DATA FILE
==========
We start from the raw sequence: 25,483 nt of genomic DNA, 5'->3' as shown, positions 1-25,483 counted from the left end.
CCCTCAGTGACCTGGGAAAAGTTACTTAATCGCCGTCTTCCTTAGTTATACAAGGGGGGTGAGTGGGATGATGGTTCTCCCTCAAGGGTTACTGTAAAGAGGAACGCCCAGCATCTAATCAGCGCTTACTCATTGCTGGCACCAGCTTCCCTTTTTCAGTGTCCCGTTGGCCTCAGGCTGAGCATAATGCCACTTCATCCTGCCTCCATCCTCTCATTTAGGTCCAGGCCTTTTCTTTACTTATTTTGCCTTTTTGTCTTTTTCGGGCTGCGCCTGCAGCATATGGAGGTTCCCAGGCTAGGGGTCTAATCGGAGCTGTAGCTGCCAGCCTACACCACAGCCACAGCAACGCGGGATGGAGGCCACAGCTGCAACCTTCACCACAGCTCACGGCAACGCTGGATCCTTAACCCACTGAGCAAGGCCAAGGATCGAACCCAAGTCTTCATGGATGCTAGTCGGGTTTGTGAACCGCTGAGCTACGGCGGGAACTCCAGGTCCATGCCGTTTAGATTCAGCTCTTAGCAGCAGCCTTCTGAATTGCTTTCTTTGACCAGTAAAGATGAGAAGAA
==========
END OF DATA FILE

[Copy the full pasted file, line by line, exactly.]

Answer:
We start from the raw sequence: 25,483 nt of genomic DNA, 5'->3' as shown, positions 1-25,483 counted from the left end.
CCCTCAGTGACCTGGGAAAAGTTACTTAATCGCCGTCTTCCTTAGTTATACAAGGGGGGTGAGTGGGATGATGGTTCTCCCTCAAGGGTTACTGTAAAGAGGAACGCCCAGCATCTAATCAGCGCTTACTCATTGCTGGCACCAGCTTCCCTTTTTCAGTGTCCCGTTGGCCTCAGGCTGAGCATAATGCCACTTCATCCTGCCTCCATCCTCTCATTTAGGTCCAGGCCTTTTCTTTACTTATTTTGCCTTTTTGTCTTTTTCGGGCTGCGCCTGCAGCATATGGAGGTTCCCAGGCTAGGGGTCTAATCGGAGCTGTAGCTGCCAGCCTACACCACAGCCACAGCAACGCGGGATGGAGGCCACAGCTGCAACCTTCACCACAGCTCACGGCAACGCTGGATCCTTAACCCACTGAGCAAGGCCAAGGATCGAACCCAAGTCTTCATGGATGCTAGTCGGGTTTGTGAACCGCTGAGCTACGGCGGGAACTCCAGGTCCATGCCGTTTAGATTCAGCTCTTAGCAGCAGCCTTCTGAATTGCTTTCTTTGACCAGTAAAGATGAGAAGAA